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Author Topic: Bringing a Bowling Ball Back to Life  (Read 4637 times)

GQbowler

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Bringing a Bowling Ball Back to Life
« on: March 24, 2018, 11:59:27 AM »
I went to my local Pro Shop a while ago and picked up a Hy-road Nano. At first, the bowling ball had great hook potential and drove through the pins nicely. Currently, I am at about 100 games on the ball and I am having a hard time getting the ball to move anywhere near where it used to. What should I do? Get a resurface, or an oil extraction or both? How do I know when I need one or the other?

 

charlest

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Re: Bringing a Bowling Ball Back to Life
« Reply #1 on: March 24, 2018, 01:02:17 PM »
You're overdue for a surface refreshing by about 90 games. You are overdue for an oil extraction by about 50 games.

YOu need to learn to take of the investment yo made in a new ball. Ask the pro shop for a good ball cleaner. Clean it thoroughly after EVERY use; it takes maybe 60 seconds.

Dull balls will have their surface changed after 6 games. Whatever the outer surface grit is needs to be refreshed manually after every 6 - 12 games (maximum). Buy a fresh Abralon or Siaair pad, dampen it with water and go over the ball by hand for 45 -60 seconds. Wipe it clean with a damp paper towel and then a dry one. Another 1-2 minutes lost from your life. Big deal. Use the pad for 3 - 6 times, then spend another dollar or two to buy a new one. They wear out  with use.

Every 30 - 45 games have the pro shop for a total resurfacing from scratch.

Do some similar process and most ball's will lose so little for most people that you may not even be able t tell the difference.

Other balls will die no matter what you do. Such is life.
"None are so blind as those who will not see."

j1kjvan

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Re: Bringing a Bowling Ball Back to Life
« Reply #2 on: March 24, 2018, 01:30:05 PM »
Jeff, I have another way of maintaining bowling balls.  I have been struggling for the last year and a half with my average dropping 15 to 20 pins.  I have tried different balls,  different lay outs, different surfaces and quite simply I have not had any real good luck and/or success.  I finally decided to take my really old Lane Masters Black Pearl out of the TIME OUT CLOSET yesterday and shot a really nice 257,256,209 for a 722.  I know this is not earth shattering news but for a 76 year old man, I kicked some butt and I actually feel that I may still be able to bowl decently again.

All of you bowlers who are struggling think about that TIME OUT CLOSET!

Brandon Riley

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Re: Bringing a Bowling Ball Back to Life
« Reply #3 on: March 24, 2018, 02:13:47 PM »
Correct me if I am wrong but isn't the Nano cover particle?
Charlest is right.  The first thing I would do would be to put that ball on the haus or spinner and put some tread back on that coverstock. 
A trip to the detox/reviver ball oven may also be a good idea. 
Brandon Riley
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charlest

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Re: Bringing a Bowling Ball Back to Life
« Reply #4 on: March 24, 2018, 03:18:06 PM »
Jeff, I have another way of maintaining bowling balls.  I have been struggling for the last year and a half with my average dropping 15 to 20 pins.  I have tried different balls,  different lay outs, different surfaces and quite simply I have not had any real good luck and/or success.  I finally decided to take my really old Lane Masters Black Pearl out of the TIME OUT CLOSET yesterday and shot a really nice 257,256,209 for a 722.  I know this is not earth shattering news but for a 76 year old man, I kicked some butt and I actually feel that I may still be able to bowl decently again.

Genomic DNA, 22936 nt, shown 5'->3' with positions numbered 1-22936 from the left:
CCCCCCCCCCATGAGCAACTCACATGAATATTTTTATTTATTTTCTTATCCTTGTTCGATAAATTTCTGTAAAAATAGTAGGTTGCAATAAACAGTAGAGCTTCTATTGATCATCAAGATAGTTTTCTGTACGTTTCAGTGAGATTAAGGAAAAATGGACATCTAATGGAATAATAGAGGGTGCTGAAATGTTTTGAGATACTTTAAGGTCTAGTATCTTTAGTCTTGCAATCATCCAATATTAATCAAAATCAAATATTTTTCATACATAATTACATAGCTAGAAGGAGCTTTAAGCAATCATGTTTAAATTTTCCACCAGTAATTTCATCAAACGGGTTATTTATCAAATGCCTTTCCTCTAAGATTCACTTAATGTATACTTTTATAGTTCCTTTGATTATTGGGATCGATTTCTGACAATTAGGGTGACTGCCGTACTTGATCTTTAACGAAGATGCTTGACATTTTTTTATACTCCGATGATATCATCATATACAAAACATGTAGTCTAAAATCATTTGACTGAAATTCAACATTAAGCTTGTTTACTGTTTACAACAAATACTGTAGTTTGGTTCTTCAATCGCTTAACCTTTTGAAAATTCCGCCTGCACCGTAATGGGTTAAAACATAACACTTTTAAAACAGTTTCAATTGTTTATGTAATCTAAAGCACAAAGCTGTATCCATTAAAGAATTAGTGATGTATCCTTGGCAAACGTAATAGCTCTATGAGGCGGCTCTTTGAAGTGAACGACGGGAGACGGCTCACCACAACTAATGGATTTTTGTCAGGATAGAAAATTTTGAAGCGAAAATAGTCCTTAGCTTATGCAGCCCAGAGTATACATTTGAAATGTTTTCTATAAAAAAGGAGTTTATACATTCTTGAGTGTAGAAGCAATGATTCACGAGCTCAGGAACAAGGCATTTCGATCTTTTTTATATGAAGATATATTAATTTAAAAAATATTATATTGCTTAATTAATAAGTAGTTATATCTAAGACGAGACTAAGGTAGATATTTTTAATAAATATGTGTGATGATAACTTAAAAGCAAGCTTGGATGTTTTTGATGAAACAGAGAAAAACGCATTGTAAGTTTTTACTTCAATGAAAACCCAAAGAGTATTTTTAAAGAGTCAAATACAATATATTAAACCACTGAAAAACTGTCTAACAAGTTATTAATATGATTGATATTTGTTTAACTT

All of you bowlers who are struggling think about that TIME OUT CLOSET!

Congrats!!
But then the Black Pearl should never have been just sitting there all alone in the dark. :) Most of those original LM balls, you can't kill them with  stick.
"None are so blind as those who will not see."

Bigpoppa3000

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Re: Bringing a Bowling Ball Back to Life
« Reply #5 on: April 16, 2018, 03:50:56 PM »
Having a nano ball myself, you really need to bleed the oil out, whether it be a dishwasher or air based rejuvenator. Then, you need to keep the surface touched up. My marvel S is at 3000, I dont know what the hyroad nano is supposed to be factory wise, but just doing a good surface touch up and oil extraction will make a massive difference to you, I can assure you that.

otaku13

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Re: Bringing a Bowling Ball Back to Life
« Reply #6 on: April 12, 2019, 10:31:06 AM »
ive been having a similar issue with my gamebreaker 3 pearl. whats the best DIY method for cleaned/resurfacing a hybrid pearl stock cover?

BowlingForDonuts

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Re: Bringing a Bowling Ball Back to Life
« Reply #7 on: April 12, 2019, 03:46:24 PM »
ive been having a similar issue with my gamebreaker 3 pearl. whats the best DIY method for cleaned/resurfacing a hybrid pearl stock cover?

You can scuff up a ball by hand pretty easily with scotch brites (paint section at Home Depot is your friend) but polishing by hand is blister city  Find a buddy with a spinner and buy him a beer.  I guess there are DIY spinner solutions on Youtube but have no experience with those.
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jkirkerx

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Re: Bringing a Bowling Ball Back to Life
« Reply #8 on: April 13, 2019, 06:19:03 PM »
ive been having a similar issue with my gamebreaker 3 pearl. whats the best DIY method for cleaned/resurfacing a hybrid pearl stock cover?

You can wet sand it down by hand with 3M black wet dry 180. Then soak it in hot water and see if anything comes out. Some balls absorb oil and some dont. You might see a thick layer of either oil, or yellow, white stuff that loaded up in the cover. Pull the ball out and remove the film and soak again.

Then wet sand it with 1000 by hand till most of the course lines are gone, hit it lightly with 2000 wet for a few seconds on each side.